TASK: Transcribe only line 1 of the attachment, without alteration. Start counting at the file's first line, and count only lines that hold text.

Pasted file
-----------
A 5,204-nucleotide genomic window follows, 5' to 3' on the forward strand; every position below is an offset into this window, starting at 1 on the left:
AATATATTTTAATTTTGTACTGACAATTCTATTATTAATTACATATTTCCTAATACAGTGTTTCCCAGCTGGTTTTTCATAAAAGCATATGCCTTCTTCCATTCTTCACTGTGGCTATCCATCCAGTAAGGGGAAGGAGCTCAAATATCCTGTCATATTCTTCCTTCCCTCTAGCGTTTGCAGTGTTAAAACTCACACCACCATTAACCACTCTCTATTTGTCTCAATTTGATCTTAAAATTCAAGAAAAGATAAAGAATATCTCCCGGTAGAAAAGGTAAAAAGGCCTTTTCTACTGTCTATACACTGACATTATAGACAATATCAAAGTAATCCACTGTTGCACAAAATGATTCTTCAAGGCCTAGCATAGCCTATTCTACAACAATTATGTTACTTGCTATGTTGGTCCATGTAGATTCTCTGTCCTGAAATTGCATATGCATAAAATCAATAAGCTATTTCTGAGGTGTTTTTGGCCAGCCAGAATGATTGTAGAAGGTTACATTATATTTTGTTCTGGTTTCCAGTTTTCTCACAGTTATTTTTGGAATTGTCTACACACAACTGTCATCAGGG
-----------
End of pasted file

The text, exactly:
A 5,204-nucleotide genomic window follows, 5' to 3' on the forward strand; every position below is an offset into this window, starting at 1 on the left: